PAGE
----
I think a lot about my experiences with Uber or Lyft drivers and how sometimes you get picked up by a white person and you kind of have to gauge who they are. If they allow you to sit in silence, then cool. But if they're talking to you and somehow politics comes up, you have to figure out how to navigate that situation, and you're just trying to go to the airport or the museum or the laundromat.

It’s interesting that you used the word haunted earlier. How does the feeling of being haunted by survival influence your work?

It's not just my work. I'm the product of that kind of haunting, with my mother leaving Vietnam and the "choice" of being in America versus being in Vietnam. She didn't ever want to be in America. My mother tells me, she brags, that in her village everybody called her beautiful. All the boys fawned after her. Then she comes to America, and she's considered ugly or undesirable. When my mother left Vietnam, she also left the love of her life behind. And so she "chose" to come to America and "chose" to marry my father. Which I don't think for her felt like a choice. I think it was her want to feel desired. I was a product of that, and my father left.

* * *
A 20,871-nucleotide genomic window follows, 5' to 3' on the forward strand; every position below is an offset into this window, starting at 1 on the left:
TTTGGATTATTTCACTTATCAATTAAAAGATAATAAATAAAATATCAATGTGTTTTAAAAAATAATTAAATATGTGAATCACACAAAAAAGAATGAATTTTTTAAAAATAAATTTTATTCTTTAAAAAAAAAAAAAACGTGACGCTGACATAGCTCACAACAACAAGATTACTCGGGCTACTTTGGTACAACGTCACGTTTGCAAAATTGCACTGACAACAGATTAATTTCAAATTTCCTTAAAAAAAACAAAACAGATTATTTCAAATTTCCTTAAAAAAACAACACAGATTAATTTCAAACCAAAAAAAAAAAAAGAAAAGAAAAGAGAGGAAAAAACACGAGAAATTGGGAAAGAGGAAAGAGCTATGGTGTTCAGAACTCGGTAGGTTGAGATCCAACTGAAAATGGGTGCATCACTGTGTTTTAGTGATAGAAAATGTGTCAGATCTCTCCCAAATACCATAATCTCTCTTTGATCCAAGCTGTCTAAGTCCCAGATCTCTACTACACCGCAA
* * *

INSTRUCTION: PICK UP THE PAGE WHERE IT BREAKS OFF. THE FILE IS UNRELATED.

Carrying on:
My mother considers America a very lonely place. I don't think that me being queer, and our relationship, has helped her feel less lonely. I'm saying this because she's the person I understand most in the world.

That makes me think that as children of the diaspora, we inherit a lineage of loneliness.


As children of refugees, in particular, we inherit things that aren’t tangible. Your inheriting your mother’s loneliness has given you your art, although I don't want to say that you have to suffer to make art.

I'm going to try to explain this in a story. In one of my many childhood apartments, my mother kept a stack of books next to the telephone. I remember looking through it, and I found this book. My mother has attempted to learn English multiple times in her life but has never been able to retain the language. But there was this book of poems written by everyone in her English learning class. I was probably around 17 and flipping through this book to find her poem.